While the tendonitis in my foot disappeared easily with systematic rest and a nauseating dose of NSAIDs, the tendonitis in my hip decided it was really enjoying hanging around. It was having such a good time, in fact, that it decided to invite increasing joint and muscular-skeletal problems to the party. You know those really charming Mucinex commercials where they turn a big blob of mucus into a middle-aged New Yorker with a tiny bowler hat and suspenders? I imagine it’s something like that mucus guy that settled into my hip; except, instead of mucus, he is made of A THOUSAND TINY RETRACTING SWITCHBLADES, and he has no charming bowler hat.

While my doctors and I had legitimate reasons to be concerned about this, the symptom (and this time I’m saying “symptom” in the traditional, non-fiancé sense) that manifested earliest was that I absolutely had to stop running, under penalty of tiny switchblade death. And also under penalty of a very nice MRI technician who let me listen to a local country radio station in giant headphones while he scanned my hips for fluid, so he seems like a trustworthy guy.

I guess my saving grace in this new army-wife-suddenly-crippled life was that I’ve never actually enjoyed running. I ran several times a week for many years of my life because I’m lazy, and running was the easiest way for me to exercise my whole body and keep my weight down, but still leave the gym in time to be home for Jeopardy. Running was the entire foundation on which my fitness routine was based, and suddenly, in the midst of these other life changes, that foundation crumbled like a chunk of pungent feta cheese when you take your first bite into a Greek salad.

I can make almost anything a cheese analogy if you give me time.

As 2012 began, so did many changes. I needed to find a way, with my doctors’ help, to stay healthy in a body that felt completely new to me (and was apparently a complete asshole to me, too). And I needed to do so in a way that would fit my life as it somersaulted into a new world of unknowns and anxiety.

With an eye for balance, I went about setting my 2012 New Year’s resolutions in the same way one would go about balancing a cheese plate according to the CheeseClock: from mild, to medium, to bold, to strong.

  • Mild cheese plate selection: Start your cheese plate at the 6 o’clock position with young mild goats, double or triple cremes, or bloomy rind cheeses.
  • Mild resolution for 2012: Get better at using the touch screen on my iPhone.

In my habit of setting the bar low, I chose to make sure my first resolution had nothing to do with anything. This resolution was mild (like a creamy chèvre) because it was literally impossible for me to be worse at using my touch screen. As a bonus, I resolved to train my autocorrect to recognize the word “chèvre” without suggesting I change it to “Chevrolet.”

  • Medium cheese plate selection: Proceed clockwise, with the next type of cheese being a soft to semi-firm, such as a mild cow, aged goat or sheep milk cheese.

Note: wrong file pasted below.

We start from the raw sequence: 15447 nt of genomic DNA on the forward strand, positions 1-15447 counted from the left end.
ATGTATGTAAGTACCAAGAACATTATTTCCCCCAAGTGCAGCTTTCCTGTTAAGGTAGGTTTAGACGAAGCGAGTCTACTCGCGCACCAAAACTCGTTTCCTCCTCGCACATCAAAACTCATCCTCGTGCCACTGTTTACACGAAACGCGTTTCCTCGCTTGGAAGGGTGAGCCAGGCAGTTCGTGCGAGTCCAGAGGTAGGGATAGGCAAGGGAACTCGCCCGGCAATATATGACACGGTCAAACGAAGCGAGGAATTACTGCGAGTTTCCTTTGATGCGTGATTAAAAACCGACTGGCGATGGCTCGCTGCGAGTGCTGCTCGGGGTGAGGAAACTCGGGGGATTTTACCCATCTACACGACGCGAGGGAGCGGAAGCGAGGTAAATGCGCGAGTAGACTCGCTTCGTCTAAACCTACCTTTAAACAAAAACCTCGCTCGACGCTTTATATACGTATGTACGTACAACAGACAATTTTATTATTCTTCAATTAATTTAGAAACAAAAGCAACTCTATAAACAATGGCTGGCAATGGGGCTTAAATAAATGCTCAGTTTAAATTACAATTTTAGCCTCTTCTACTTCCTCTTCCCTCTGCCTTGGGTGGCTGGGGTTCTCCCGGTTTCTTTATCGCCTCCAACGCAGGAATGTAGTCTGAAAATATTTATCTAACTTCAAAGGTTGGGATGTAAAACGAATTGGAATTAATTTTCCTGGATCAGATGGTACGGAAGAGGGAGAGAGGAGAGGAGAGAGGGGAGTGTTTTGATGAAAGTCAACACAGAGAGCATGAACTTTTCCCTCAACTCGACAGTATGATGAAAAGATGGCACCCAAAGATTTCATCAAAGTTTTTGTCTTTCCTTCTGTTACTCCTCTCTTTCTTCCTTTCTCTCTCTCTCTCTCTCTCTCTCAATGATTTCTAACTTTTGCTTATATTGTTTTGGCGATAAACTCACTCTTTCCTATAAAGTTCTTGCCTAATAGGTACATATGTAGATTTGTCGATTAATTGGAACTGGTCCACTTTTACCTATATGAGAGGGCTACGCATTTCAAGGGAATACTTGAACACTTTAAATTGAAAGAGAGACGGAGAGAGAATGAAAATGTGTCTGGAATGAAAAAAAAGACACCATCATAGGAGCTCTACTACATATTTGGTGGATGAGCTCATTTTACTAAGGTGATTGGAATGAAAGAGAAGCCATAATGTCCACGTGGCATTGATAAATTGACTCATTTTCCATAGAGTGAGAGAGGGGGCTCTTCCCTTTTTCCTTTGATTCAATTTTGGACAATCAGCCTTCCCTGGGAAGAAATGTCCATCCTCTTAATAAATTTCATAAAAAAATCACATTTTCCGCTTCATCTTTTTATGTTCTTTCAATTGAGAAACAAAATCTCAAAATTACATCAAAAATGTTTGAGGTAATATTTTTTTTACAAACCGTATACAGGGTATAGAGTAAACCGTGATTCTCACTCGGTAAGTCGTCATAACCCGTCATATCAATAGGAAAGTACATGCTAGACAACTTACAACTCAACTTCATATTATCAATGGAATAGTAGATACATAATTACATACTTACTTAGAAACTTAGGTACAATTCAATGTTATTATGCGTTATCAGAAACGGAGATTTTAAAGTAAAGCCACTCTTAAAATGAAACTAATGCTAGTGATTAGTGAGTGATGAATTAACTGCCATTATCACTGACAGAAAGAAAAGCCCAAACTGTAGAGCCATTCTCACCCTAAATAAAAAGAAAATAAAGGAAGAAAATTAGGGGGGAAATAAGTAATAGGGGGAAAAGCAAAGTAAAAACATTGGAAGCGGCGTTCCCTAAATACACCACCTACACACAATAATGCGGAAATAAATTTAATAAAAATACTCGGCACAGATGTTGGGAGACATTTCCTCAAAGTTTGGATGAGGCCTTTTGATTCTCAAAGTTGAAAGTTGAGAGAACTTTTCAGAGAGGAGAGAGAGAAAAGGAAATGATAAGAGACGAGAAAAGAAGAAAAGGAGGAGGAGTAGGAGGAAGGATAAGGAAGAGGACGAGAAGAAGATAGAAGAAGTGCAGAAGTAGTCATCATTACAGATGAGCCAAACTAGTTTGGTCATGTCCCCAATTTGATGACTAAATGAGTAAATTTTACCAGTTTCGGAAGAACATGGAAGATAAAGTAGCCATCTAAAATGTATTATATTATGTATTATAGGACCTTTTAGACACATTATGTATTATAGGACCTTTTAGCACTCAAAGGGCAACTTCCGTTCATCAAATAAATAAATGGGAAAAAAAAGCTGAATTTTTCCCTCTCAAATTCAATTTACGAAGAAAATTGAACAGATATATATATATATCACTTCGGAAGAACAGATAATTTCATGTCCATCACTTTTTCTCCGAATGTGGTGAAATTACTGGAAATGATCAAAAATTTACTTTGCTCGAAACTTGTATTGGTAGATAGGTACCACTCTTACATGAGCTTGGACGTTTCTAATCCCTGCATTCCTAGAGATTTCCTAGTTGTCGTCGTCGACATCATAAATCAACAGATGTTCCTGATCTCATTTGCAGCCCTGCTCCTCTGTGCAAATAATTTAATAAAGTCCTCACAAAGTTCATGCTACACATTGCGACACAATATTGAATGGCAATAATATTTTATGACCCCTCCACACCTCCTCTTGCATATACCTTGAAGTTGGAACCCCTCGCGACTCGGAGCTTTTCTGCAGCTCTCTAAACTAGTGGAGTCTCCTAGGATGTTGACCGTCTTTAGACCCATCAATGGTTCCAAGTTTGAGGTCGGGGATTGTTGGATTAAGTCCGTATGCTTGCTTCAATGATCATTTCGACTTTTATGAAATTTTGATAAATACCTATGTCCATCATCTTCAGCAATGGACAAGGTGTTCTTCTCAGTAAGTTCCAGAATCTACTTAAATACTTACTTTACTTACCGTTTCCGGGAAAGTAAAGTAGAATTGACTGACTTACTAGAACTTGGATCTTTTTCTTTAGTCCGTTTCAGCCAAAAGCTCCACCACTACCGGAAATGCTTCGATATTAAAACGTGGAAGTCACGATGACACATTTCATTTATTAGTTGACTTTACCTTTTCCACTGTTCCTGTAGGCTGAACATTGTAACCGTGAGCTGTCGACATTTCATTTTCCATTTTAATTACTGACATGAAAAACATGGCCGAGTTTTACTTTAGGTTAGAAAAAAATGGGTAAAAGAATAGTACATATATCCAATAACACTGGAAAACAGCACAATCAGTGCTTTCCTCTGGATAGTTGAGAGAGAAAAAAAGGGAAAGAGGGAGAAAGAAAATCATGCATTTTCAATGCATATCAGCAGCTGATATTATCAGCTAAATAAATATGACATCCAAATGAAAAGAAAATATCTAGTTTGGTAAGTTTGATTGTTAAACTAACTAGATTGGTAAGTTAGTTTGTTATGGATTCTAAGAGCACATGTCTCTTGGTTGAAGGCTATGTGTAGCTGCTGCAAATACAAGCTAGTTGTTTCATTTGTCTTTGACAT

• Medium resolution for 2012: Incorporate poultry into my diet.

When I walk through the cheese aisle at Trader Joe’s, I will inevitably purchase at least one block of artery-clogging, semi-firm Manchego. Finalizing my departure from 10 years of vegetarianism was something I’ve known for a long time was equally inevitable.

While my doctors couldn’t prove that my lack of meat-derived amino acids was necessarily causing any of my health problems, they urged that being committed to appeasing my health problems meant cutting out any external factors that could be contributing to my body’s unhappiness. While I was already health-conscious and balanced my diet fairly carefully, I knew that my life would be much easier without the constant worry that I wasn’t getting enough protein. Which sometimes led to unhealthy binges on Greek yogurt and pad thai with tofu, which in turn left me unsatisfied and bloat-y.

  • Bold cheese plate selection: Your next cheese can become stronger, bolder and nuttier like a hard mountain, long-aged cheddar and mild washed rind (“stinky”) cheese.
  • Bold resolution for 2012: Plan (most of) my wedding.

One time I went to a wine and cheese bar, and was served a cheese that was purposely covered in fuzzy, pungent mold. Stomaching that cheese was more pleasant than planning a wedding has been so far.

Side note: I also learned that when a cheese is “washed,” it can sometimes be “washed” with penicillin. So make sure to warn your waiter about allergies you have to any medications. But only at wine and cheese bars; other waiters apparently don’t care that you’re allergic to penicillin, even though you were just trying to prevent a stinky cheese lawsuit for them, so they should really stop being such an asshole to you.

  • Strong cheese plate selection: To finish, choose a cheese with a bigger presence, such as more assertive washed rind cheese, or a classic blue cheese like Roquefort.
  • Strong resolution for 2012: Lift twice my body weight on the leg press.